As the Alliance, we are now heightening our campaign aimed at boycotting and isolating Israel as a state founded on the basis of apartheid, which according to international law and several UN conventions, is a crime against humanity. We therefore pledge ongoing solidarity with the people of Palestine and will enhance our support for the boycott, disinvestment and sanction initiatives against the State of Israel. The Alliance further calls on transport sector workers at South African docks and airports to neither offload products from Israel nor upload products bound for Israel. We also call on retail sector workers to refuse to handle or package products manufactured in or originating from Israel.11

In October 2015 a Hamas delegation led by Khaled Mashal was received by South African president Jacob Zuma. At the end of this official visit, the ANC and Hamas signed a memorandum of understanding. In a press conference after the visit, ANC secretary-general Gwede Mantashe referred to “the struggle against the Israeli apartheid regime” and called on “Hamas to work together with all Palestinian factions to find a viable strategy for putting an end to the Israeli occupation.”12 It is worth noting that the Hamas Charter states in Article 7: “The Islamic Resistance Movement is one of many links in a chain of the struggle against the Zionist invaders.… The Prophet, may Allah bless him, said, ‘The Day of Final Judgment will not come until the Muslims have fought the Jews, when the Jews are hiding behind the rocks and trees. The rocks and trees will say, ‘O Muslims, O Abdullah, there is a Jew behind me. Kill him.’ Only the tree of Gharkad will not speak because this is a tree of Jews.’”13

What lies behind this South African outlook? Is it, perhaps, populism; or the notions of militants who seek to reclaim progressivism and have been convinced to make a revolution for the Palestinian cause in a new combat zone; or the ideological heritage of the Cold War and the anti-apartheid movement’s identification with the Soviet Union?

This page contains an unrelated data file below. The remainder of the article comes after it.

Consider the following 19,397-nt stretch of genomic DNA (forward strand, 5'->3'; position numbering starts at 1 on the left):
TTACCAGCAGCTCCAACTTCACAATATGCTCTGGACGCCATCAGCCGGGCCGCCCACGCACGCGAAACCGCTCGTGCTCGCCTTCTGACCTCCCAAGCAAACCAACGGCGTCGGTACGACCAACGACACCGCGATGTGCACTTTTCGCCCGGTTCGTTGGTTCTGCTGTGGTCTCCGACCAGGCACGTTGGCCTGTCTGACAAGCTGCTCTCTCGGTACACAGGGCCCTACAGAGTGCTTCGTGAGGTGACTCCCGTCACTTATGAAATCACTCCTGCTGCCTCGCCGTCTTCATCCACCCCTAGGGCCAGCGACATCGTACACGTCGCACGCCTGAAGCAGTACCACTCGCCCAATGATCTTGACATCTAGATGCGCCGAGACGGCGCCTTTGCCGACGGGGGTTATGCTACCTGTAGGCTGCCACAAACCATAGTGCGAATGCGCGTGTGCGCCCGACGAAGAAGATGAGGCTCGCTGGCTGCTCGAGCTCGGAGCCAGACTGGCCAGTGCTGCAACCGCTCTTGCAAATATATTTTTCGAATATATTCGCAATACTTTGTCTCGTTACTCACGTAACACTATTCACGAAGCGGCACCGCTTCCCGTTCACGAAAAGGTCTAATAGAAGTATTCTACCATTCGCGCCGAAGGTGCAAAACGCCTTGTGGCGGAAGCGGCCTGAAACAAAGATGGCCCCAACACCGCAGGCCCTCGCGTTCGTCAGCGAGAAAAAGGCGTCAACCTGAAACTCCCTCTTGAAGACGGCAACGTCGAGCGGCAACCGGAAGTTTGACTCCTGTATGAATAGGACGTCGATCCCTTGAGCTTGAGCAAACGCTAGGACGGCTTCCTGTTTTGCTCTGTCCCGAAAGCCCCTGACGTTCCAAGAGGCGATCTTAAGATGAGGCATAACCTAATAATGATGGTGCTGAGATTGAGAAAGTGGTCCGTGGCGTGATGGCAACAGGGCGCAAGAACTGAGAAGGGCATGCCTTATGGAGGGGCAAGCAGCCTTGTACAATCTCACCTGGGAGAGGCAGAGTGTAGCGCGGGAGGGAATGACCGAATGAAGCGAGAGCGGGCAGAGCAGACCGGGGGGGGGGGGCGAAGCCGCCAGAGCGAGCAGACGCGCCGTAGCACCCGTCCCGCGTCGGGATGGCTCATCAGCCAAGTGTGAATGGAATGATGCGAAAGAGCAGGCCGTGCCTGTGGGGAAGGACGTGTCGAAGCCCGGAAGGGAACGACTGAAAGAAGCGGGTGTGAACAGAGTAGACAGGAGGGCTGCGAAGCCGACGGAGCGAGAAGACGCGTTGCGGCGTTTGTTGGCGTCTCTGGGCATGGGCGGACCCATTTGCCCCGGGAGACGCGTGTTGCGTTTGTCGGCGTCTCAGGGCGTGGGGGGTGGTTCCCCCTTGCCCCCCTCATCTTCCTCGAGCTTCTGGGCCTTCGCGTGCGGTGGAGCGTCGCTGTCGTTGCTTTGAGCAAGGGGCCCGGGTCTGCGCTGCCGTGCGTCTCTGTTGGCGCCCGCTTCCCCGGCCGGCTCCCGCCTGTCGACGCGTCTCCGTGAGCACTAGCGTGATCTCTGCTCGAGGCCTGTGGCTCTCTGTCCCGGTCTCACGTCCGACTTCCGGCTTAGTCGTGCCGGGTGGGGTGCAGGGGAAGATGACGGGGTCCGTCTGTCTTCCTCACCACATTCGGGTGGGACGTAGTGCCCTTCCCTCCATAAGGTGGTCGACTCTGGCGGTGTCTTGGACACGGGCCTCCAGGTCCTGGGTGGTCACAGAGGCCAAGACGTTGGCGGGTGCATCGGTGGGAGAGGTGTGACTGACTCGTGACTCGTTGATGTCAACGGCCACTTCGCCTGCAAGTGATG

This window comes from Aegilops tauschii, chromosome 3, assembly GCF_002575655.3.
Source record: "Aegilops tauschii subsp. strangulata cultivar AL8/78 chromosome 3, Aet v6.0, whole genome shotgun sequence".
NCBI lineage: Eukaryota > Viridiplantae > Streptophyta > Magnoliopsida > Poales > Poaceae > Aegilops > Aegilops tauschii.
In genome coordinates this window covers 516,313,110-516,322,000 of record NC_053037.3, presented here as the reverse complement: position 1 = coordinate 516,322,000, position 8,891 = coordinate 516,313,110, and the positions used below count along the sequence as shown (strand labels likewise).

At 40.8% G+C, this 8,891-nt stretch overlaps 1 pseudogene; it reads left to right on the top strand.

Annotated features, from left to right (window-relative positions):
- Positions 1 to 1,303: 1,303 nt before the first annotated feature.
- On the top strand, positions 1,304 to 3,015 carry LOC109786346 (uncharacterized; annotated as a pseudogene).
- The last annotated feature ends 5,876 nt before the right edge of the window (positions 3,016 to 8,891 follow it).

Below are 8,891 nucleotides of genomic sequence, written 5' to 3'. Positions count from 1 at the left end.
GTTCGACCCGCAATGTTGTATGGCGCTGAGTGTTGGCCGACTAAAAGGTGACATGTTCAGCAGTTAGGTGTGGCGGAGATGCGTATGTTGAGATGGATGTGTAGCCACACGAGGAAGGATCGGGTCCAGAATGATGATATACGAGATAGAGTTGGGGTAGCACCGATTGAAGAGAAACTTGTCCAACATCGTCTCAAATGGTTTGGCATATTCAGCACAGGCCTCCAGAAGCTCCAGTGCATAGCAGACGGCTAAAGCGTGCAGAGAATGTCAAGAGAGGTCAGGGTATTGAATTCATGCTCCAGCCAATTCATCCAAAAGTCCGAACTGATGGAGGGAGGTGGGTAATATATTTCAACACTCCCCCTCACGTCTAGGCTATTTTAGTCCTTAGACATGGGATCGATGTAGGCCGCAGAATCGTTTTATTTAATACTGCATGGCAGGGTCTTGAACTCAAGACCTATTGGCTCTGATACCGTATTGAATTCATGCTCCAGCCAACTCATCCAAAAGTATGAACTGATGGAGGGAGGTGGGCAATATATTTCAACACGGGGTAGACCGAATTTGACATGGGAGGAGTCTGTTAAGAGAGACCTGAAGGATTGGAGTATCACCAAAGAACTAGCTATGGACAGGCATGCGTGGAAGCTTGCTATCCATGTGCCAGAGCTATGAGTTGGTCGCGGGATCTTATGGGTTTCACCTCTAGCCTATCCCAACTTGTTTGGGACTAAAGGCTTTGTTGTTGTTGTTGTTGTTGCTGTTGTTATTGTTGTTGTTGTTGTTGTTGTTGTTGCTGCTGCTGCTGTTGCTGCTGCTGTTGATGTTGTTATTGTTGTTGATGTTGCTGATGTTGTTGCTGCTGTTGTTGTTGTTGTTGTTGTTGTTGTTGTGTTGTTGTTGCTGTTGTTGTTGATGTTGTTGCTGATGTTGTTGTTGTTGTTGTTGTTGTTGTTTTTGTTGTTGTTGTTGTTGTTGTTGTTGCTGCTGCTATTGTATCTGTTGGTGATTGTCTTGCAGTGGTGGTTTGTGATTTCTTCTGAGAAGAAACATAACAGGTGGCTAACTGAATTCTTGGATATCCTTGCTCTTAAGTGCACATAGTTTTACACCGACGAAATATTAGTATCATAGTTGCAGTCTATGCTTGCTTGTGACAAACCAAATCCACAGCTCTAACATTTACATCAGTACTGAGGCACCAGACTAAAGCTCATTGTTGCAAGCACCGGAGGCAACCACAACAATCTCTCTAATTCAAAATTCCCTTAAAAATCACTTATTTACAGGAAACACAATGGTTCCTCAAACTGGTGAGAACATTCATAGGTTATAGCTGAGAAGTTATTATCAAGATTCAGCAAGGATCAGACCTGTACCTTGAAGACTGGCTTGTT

The Soviet Union indeed played a major role in the demonization of Israel. The “Zionism is racism” equation was long a staple of Soviet propaganda. In an article in Sovetskaya Rossiya on July 18, 1968, V. Bosch defined Zionism as “the ideology of the financial and monopolistic Jewish bourgeoisie.” He added, “The Zionists have fashioned a clearly defined racist philosophy, as a tactic for their actions within the international arena. The philosophical doctrine of Zionism holds an extremely reactionary significance: it has created a philosophical, religious, and mystical concept called by the name of Judaism!”14

The following year, the anti-Semitic theoretician Yuri Ivanov produced a pamphlet called Beware: Zionism! 15He asserted, “Over the past 100 years, only German Nazis and Zionists have conceived of a global civilization in accordance with the idea of ‘a single, irrefutable supremacy of a nationalistic nature.’ However, whereas the former attempted to impose this idea upon other nations through brute force, the latter prefer the weapon of ‘small results’ while engaging in the same gradual process, by which they enjoy a greater success rate.”

On November 10 that year, a coalition composed of the Soviet Union, the Eastern-bloc countries, and the Arab world voted together at the UN General Assembly, with the support of the Third World and African countries, on Resolution 3379, which asserted that “Zionism is a form of racism and racial discrimination.”

Africa’s Black-Supremacist Groups

Also espousing the anti-Zionist outlook in Africa are black-supremacy activists. These groups espouse conspiracy theories that are a regular part, either implicit or explicit, of their discourse on Israel and the Jews.